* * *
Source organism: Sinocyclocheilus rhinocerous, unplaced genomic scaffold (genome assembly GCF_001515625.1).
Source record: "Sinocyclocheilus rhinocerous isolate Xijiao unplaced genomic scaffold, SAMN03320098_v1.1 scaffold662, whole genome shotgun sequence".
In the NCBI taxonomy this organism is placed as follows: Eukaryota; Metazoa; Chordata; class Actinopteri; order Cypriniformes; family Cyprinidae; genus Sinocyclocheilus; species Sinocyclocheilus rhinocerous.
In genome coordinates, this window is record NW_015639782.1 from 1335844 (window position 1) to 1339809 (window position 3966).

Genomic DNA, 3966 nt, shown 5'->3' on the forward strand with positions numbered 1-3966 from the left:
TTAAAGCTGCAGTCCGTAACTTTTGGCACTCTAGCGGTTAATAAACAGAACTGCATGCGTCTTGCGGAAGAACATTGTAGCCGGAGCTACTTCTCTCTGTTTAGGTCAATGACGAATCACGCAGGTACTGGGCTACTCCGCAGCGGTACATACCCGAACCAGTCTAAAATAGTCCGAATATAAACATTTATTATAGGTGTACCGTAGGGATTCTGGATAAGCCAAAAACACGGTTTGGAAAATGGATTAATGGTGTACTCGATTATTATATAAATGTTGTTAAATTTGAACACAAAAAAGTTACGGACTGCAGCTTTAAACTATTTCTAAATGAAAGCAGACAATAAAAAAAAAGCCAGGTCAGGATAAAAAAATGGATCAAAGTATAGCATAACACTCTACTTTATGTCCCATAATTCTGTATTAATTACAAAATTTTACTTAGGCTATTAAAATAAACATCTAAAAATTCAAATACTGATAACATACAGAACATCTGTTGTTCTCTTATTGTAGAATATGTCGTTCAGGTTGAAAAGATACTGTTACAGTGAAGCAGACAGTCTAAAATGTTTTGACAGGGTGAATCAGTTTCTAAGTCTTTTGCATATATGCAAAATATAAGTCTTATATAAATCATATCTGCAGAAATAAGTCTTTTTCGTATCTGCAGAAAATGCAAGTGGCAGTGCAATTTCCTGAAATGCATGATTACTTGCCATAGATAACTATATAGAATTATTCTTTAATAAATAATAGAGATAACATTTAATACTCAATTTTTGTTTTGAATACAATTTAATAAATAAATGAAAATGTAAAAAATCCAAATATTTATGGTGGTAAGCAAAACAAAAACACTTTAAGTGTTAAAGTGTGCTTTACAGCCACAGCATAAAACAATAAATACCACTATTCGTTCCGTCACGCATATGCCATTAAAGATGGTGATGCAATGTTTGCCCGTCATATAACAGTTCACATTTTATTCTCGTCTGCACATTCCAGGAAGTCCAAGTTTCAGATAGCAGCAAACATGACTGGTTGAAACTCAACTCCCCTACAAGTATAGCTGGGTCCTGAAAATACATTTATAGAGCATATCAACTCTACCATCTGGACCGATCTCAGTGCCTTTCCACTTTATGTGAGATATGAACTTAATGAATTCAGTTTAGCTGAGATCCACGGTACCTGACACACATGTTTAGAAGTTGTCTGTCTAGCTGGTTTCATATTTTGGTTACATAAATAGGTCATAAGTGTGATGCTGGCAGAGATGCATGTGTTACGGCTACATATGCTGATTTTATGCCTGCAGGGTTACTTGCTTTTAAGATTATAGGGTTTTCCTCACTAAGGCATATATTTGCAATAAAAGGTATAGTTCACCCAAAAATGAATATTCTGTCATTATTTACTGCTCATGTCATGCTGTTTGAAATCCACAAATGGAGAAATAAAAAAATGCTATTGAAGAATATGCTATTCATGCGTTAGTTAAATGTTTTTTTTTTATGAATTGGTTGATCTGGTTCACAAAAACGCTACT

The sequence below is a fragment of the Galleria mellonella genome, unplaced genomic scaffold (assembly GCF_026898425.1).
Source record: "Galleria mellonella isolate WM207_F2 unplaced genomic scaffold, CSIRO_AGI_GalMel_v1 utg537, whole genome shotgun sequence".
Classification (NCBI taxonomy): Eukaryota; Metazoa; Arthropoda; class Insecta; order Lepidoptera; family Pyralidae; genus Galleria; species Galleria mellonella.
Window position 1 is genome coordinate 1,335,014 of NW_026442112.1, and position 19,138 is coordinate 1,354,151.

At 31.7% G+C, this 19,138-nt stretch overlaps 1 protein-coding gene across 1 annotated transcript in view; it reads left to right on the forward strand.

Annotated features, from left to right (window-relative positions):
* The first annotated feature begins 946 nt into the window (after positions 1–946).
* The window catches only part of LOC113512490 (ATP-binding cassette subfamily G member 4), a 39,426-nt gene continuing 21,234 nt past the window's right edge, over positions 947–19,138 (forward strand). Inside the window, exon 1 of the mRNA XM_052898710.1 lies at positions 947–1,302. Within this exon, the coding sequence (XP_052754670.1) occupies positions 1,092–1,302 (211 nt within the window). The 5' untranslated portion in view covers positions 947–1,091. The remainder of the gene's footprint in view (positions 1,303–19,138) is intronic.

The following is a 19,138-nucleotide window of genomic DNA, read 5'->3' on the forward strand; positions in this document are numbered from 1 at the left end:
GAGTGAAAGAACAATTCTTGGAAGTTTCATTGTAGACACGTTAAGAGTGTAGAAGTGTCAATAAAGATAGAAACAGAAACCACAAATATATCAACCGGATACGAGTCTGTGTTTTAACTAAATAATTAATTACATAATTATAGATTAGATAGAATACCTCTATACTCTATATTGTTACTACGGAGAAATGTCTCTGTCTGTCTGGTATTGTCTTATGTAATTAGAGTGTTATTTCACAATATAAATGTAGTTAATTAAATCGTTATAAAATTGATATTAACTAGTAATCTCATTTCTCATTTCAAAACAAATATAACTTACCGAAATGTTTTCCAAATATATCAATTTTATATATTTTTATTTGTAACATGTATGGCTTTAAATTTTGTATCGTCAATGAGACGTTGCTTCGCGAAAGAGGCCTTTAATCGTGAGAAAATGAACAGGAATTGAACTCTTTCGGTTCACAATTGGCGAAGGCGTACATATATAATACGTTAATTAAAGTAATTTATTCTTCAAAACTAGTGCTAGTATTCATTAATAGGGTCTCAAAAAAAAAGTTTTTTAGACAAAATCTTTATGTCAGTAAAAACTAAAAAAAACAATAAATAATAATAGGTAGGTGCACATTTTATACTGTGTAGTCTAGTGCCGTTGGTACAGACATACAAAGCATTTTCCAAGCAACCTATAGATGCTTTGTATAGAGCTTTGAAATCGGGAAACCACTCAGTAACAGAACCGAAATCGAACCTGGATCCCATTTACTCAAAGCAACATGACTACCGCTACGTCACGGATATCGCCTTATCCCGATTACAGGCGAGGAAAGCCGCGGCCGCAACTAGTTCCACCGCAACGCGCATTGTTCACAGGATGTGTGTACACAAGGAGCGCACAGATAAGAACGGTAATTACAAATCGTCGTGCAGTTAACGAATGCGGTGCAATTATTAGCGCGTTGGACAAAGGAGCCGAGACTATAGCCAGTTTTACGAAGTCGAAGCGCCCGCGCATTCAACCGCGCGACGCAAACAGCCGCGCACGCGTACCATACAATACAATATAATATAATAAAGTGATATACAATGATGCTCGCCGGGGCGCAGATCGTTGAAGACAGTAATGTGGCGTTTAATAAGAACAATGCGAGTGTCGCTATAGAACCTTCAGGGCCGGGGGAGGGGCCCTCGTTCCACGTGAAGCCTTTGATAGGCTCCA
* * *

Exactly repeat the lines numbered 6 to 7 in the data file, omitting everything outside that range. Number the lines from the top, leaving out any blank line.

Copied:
TTAAAGCTGCAGTCCGTAACTTTTGGCACTCTAGCGGTTAATAAACAGAACTGCATGCGTCTTGCGGAAGAACATTGTAGCCGGAGCTACTTCTCTCTGTTTAGGTCAATGACGAATCACGCAGGTACTGGGCTACTCCGCAGCGGTACATACCCGAACCAGTCTAAAATAGTCCGAATATAAACATTTATTATAGGTGTACCGTAGGGATTCTGGATAAGCCAAAAACACGGTTTGGAAAATGGATTAATGGTGTACTCGATTATTATATAAATGTTGTTAAATTTGAACACAAAAAAGTTACGGACTGCAGCTTTAAACTATTTCTAAATGAAAGCAGACAATAAAAAAAAAGCCAGGTCAGGATAAAAAAATGGATCAAAGTATAGCATAACACTCTACTTTATGTCCCATAATTCTGTATTAATTACAAAATTTTACTTAGGCTATTAAAATAAACATCTAAAAATTCAAATACTGATAACATACAGAACATCTGTTGTTCTCTTATTGTAGAATATGTCGTTCAGGTTGAAAAGATACTGTTACAGTGAAGCAGACAGTCTAAAATGTTTTGACAGGGTGAATCAGTTTCTAAGTCTTTTGCATATATGCAAAATATAAGTCTTATATAAATCATATCTGCAGAAATAAGTCTTTTTCGTATCTGCAGAAAATGCAAGTGGCAGTGCAATTTCCTGAAATGCATGATTACTTGCCATAGATAACTATATAGAATTATTCTTTAATAAATAATAGAGATAACATTTAATACTCAATTTTTGTTTTGAATACAATTTAATAAATAAATGAAAATGTAAAAAATCCAAATATTTATGGTGGTAAGCAAAACAAAAACACTTTAAGTGTTAAAGTGTGCTTTACAGCCACAGCATAAAACAATAAATACCACTATTCGTTCCGTCACGCATATGCCATTAAAGATGGTGATGCAATGTTTGCCCGTCATATAACAGTTCACATTTTATTCTCGTCTGCACATTCCAGGAAGTCCAAGTTTCAGATAGCAGCAAACATGACTGGTTGAAACTCAACTCCCCTACAAGTATAGCTGGGTCCTGAAAATACATTTATAGAGCATATCAACTCTACCATCTGGACCGATCTCAGTGCCTTTCCACTTTATGTGAGATATGAACTTAATGAATTCAGTTTAGCTGAGATCCACGGTACCTGACACACATGTTTAGAAGTTGTCTGTCTAGCTGGTTTCATATTTTGGTTACATAAATAGGTCATAAGTGTGATGCTGGCAGAGATGCATGTGTTACGGCTACATATGCTGATTTTATGCCTGCAGGGTTACTTGCTTTTAAGATTATAGGGTTTTCCTCACTAAGGCATATATTTGCAATAAAAGGTATAGTTCACCCAAAAATGAATATTCTGTCATTATTTACTGCTCATGTCATGCTGTTTGAAATCCACAAATGGAGAAATAAAAAAATGCTATTGAAGAATATGCTATTCATGCGTTAGTTAAATGTTTTTTTTTTATGAATTGGTTGATCTGGTTCACAAAAACGCTACT

The sequence below is a fragment of the Galleria mellonella genome, unplaced genomic scaffold (assembly GCF_026898425.1).